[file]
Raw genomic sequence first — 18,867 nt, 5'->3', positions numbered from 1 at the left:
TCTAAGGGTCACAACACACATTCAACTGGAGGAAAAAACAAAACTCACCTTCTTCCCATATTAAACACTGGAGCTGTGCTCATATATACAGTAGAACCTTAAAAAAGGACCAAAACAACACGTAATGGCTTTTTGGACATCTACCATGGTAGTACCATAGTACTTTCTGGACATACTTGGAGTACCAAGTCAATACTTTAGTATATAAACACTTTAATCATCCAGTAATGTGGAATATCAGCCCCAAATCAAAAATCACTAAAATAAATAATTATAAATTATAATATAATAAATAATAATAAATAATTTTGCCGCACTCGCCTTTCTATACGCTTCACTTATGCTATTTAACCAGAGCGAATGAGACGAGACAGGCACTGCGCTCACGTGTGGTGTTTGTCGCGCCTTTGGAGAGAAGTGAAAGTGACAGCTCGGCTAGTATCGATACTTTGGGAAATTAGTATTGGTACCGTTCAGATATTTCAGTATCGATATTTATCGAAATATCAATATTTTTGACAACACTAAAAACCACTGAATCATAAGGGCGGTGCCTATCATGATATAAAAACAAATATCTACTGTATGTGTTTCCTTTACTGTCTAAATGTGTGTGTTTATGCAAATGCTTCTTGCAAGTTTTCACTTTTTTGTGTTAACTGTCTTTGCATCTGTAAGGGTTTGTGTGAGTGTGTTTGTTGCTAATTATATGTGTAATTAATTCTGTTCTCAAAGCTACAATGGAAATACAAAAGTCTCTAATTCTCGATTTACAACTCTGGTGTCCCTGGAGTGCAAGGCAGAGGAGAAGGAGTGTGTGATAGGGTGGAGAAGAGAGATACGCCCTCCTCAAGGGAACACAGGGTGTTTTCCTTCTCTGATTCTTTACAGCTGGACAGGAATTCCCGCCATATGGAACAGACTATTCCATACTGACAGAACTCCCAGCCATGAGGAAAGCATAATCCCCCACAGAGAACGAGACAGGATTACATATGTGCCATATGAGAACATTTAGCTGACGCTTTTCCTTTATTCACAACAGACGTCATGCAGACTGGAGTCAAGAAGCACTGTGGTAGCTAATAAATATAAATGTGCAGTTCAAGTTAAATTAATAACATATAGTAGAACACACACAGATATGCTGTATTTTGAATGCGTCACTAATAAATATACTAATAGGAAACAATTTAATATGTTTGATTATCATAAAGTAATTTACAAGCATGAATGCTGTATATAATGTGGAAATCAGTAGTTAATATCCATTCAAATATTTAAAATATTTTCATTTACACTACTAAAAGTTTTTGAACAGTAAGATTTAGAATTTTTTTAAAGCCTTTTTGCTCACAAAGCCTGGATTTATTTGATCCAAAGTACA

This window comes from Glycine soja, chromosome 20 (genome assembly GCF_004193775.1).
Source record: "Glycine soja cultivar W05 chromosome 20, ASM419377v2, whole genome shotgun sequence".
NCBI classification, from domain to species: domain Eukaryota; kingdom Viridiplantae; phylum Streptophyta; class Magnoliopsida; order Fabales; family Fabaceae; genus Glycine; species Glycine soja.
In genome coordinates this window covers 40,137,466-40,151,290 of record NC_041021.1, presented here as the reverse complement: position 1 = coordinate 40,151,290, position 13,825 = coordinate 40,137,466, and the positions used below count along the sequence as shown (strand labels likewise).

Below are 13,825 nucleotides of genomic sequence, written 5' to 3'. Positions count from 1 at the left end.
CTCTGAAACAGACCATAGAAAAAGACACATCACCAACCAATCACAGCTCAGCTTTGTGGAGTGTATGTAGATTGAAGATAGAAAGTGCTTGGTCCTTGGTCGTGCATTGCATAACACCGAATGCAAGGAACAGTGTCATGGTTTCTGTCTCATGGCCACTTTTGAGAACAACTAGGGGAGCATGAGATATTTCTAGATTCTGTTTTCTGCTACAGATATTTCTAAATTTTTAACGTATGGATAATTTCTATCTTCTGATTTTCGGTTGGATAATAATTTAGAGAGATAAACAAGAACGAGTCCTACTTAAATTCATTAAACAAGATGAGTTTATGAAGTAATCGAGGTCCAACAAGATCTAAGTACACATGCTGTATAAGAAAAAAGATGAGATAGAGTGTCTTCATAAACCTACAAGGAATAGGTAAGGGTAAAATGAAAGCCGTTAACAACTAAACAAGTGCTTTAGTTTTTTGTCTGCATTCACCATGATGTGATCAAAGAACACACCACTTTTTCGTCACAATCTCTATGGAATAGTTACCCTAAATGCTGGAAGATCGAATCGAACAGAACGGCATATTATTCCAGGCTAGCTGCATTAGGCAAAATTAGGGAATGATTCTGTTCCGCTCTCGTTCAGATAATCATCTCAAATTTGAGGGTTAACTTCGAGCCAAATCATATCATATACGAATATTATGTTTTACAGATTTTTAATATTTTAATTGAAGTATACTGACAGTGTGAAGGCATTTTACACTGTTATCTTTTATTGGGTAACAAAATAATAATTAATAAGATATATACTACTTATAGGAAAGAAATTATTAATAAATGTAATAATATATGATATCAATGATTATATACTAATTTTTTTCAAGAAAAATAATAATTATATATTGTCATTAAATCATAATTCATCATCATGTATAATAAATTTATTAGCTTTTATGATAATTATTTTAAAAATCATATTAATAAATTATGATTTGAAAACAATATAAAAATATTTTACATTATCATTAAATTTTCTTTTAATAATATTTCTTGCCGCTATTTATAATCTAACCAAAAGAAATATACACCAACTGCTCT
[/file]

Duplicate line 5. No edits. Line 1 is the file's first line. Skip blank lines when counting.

NCBI classification, from domain to species: domain Eukaryota; kingdom Viridiplantae; phylum Streptophyta; class Magnoliopsida; order Fabales; family Fabaceae; genus Glycine; species Glycine soja.